WARNING: Distressing content
In October 2016, when Evie McMahon was just eight months old, her mum, Lorien Norman, called the police and said she was about to throw her baby girl off the balcony.
When officers arrived, they found Evie had been severely bashed with a kitchen utensil and was covered in scratches.
Now, almost two years since the harrowing incident, her father Shane McMahon has spoken about his daughter's road to recovery.
It was on October 21, 2016, that Shane received the phone call no parent ever wants to get.
Detectives told the dad to get to the Women's and Children's Hospital in Adelaide as soon as he could because his daughter was in the hospital with "life threatening injuries".
"They told me she was awake but had severe head injuries," he told news.com.au.
Shane and Lorien weren't in contact at the time Evie was bashed but he was immediately awarded sole custody after his daughter was released.
Evie spent two weeks in hospital to recover from her injuries and despite it being almost two years since the harrowing incident, Shane said she still often flinches when people go near her face.
"Don't get me wrong, she's doing really well and she's come right out of her shell because at first she was very timid and scared of everything," he said.
Shane said Evie's relationship with her three-year-old sister Indi has been particularly healing.
"They're always running around, they help each other in the bath and if one of them is upset they'll hug each other," he said.
There was national outrage last year when Evie's mum was given a good behaviour bond and a $500 fine after she pleaded guilty to aggravated assault.
A change.org petition calling for her retrial amassed 50,000 signatures in less than a week and a broader petition calling for harsher penalties for crimes against children received its goal of 200,000 in less than a week.
Lorien's sentence has not changed, however she did lose custody of Evie to Shane.
Now two, Evie is on the road to recovery with her loving dad and sister by her side.
"She still does flinch a little bit, but she's just such a beautiful girl now. It's hard to explain, but if kids do get too close to her face or anything, her hands immediately go straight up to her face and she cowers a bit.
"If she isn't in her comfort zone, she definitely flinches more," he said.
Next year, Evie will be old enough to undergo a psychological assessment where her family can fully understand the mental damage the assault might have had.
Despite Evie not physically remembering the assault, Shane said he will let his daughter know about what happened one day.
"When the girls are older, they're going to find out all of this stuff themselves and if I don't tell them it could push them away and I'll regret it," he said.
Shane said despite his strained relationship with Evie and Indi's mother, he'll still explain what happened to them in a way that could lead to them pursuing a relationship with her.
"I think about how I'm going to do it all the time but I'll obviously just be honest with them. I'll tell them what she did, 'Mum wasn't well', you know, obviously when they're of age," he said.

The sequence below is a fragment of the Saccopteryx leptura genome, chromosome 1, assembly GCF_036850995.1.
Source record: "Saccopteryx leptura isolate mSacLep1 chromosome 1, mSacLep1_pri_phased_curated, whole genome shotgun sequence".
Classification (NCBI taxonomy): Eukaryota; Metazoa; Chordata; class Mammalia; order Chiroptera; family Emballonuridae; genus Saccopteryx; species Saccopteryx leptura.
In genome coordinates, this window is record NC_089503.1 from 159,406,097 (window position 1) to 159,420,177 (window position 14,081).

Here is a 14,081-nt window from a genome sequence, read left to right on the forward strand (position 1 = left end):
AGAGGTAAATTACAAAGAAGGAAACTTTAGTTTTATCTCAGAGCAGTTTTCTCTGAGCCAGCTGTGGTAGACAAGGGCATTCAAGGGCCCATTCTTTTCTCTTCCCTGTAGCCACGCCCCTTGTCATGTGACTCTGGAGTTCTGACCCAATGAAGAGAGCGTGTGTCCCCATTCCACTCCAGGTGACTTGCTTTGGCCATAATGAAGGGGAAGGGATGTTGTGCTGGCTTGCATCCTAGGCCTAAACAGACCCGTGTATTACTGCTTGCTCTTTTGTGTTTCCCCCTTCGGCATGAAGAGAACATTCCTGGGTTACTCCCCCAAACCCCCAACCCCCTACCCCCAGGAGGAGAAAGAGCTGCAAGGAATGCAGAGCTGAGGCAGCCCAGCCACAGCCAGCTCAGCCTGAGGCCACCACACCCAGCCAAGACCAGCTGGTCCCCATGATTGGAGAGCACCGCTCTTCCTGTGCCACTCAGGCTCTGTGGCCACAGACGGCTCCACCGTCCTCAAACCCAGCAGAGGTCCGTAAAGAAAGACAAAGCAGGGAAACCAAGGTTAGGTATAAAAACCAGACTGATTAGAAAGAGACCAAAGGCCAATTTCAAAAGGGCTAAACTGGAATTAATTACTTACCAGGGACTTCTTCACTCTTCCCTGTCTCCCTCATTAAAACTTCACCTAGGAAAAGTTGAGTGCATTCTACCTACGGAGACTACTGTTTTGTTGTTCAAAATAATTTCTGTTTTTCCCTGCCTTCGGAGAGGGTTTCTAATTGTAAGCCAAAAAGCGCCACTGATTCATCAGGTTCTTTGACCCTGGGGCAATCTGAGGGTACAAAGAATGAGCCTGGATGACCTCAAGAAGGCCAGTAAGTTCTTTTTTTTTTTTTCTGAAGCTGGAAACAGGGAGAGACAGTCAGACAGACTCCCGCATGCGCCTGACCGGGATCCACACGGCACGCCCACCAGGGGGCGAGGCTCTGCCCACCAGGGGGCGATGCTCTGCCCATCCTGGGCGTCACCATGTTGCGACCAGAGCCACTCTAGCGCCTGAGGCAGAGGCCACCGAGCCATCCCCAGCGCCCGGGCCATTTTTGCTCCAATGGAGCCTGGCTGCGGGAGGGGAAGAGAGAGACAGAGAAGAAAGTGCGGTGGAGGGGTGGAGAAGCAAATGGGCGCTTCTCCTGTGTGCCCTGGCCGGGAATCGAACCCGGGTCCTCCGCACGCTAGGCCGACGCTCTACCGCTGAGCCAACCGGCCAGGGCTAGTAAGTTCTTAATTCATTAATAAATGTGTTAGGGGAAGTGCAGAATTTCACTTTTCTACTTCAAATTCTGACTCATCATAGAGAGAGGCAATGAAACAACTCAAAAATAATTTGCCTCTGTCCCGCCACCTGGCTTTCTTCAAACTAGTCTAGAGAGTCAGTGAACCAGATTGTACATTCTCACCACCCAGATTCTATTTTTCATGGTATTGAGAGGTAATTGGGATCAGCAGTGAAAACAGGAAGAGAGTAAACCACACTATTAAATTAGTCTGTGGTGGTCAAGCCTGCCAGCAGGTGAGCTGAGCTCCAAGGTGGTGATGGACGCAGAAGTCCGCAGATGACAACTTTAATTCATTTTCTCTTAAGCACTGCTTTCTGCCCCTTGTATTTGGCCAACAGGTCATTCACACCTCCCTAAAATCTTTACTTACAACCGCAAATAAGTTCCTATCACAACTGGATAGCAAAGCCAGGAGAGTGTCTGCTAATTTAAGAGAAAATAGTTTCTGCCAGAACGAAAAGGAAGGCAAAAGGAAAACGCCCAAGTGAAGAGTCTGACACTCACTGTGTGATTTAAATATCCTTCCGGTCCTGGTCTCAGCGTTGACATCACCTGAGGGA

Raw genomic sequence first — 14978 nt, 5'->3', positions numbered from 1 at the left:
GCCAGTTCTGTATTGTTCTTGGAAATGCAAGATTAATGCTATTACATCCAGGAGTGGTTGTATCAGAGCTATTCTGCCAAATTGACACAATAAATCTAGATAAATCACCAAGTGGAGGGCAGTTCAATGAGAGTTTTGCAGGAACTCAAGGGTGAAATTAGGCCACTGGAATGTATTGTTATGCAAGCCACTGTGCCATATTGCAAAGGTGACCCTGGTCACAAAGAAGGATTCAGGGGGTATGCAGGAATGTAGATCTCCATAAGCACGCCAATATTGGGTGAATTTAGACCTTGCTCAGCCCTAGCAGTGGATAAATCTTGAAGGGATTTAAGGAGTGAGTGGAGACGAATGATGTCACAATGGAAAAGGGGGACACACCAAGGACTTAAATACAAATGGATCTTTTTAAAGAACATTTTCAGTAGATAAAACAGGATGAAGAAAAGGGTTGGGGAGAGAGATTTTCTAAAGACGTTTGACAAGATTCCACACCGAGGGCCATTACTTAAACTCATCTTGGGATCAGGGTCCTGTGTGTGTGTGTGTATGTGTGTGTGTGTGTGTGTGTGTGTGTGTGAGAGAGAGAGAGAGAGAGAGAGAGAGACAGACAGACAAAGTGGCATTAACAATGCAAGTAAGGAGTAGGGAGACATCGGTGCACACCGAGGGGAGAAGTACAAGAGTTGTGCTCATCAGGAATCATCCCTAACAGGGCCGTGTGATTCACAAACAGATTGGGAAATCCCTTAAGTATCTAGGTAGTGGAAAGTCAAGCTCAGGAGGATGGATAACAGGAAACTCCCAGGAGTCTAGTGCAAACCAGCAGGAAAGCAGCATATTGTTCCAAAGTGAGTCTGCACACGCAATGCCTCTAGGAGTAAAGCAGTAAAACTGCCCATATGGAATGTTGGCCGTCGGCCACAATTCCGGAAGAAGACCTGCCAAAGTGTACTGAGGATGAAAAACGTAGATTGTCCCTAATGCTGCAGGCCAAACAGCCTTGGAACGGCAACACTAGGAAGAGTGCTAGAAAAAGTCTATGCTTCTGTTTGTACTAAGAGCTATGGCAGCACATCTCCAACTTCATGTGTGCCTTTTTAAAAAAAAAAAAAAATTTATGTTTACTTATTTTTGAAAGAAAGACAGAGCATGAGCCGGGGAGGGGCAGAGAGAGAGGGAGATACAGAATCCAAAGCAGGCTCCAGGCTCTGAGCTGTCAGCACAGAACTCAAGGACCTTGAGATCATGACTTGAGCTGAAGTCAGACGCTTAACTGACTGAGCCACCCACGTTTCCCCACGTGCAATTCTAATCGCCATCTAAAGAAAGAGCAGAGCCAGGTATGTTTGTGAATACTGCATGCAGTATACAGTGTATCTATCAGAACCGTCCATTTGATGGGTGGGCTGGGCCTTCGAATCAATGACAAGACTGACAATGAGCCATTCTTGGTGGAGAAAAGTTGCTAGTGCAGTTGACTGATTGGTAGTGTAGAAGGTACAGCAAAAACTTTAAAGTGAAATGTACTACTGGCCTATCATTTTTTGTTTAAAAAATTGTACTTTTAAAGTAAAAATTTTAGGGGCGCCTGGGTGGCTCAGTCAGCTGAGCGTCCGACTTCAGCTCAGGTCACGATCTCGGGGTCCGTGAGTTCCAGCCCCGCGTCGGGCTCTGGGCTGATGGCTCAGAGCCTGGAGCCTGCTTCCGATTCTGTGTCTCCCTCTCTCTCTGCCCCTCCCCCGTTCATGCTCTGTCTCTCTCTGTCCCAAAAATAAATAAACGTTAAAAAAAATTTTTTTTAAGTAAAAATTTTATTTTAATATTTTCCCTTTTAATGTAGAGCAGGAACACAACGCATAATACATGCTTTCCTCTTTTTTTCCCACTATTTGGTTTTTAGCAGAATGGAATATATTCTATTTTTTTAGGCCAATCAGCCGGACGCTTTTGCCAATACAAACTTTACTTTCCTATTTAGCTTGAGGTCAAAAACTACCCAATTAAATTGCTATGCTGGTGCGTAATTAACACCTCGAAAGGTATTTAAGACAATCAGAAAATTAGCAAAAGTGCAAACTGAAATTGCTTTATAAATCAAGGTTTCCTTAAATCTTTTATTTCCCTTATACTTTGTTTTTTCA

"Then they can decide if they still want to have a relationship with her, it's their choice, I can't tell them what to do. I won't say 'Your mother bashed you', I'll say that 'Mum wasn't well, she wasn't doing the right thing and she made a mistake and hurt you but she still loves you,'" he said.
"They still see Lorien's grandparents. I would never deny my children the right of knowing the other side of their family. It's obviously very upsetting what's happened with their mother but their grandfather is very caring and a nice man. I would never deny him the opportunity," Shane said.
Lorien was facing up to 13 years in prison for assaulting her baby with a spoon in her hand, but South Australian judge Jack Costello said her offence did not warrant a jail term.
"While any assault of a child, particularly one of such a tender age and vulnerability, by a parent stands as a gross breach of trust, your offending is nevertheless far from the most serious of offending of this type in terms of the degree of force involved and the duration of the offending," Judge Costello told the court in September, 2017.
Adding, "You have also had a significant history of drug (particularly cannabis) and alcohol abuse. Despite your troubled and somewhat dissolute past life there is guarded cause for optimism in that you have taken steps to turn your life around.
"You are clearly remorseful for your actions," he ended.
Due to Lorien's sentence, Shane is now pushing for tougher sentencing for domestic violence perpetrators.
"We drafted up a bill on the issue about child protection and domestic violence. We want a mandatory jail sentence for perpetrators," he said.
Despite the support of one South Australian politician, the bill failed.
"The sentences in our country are so pathetic and lenient. They benefit the perpetrator," he said.
"The laws are absolutely shocking. So we lost the battle but we're still going to fight the war," he said.
Shane's Facebook page, Evie's Journey — #justiceforevie, has more than 10,000 likes.
It follows his daughter's road to recovery and is the place Shane regularly tries to raise awareness for victims of child abuse and domestic violence.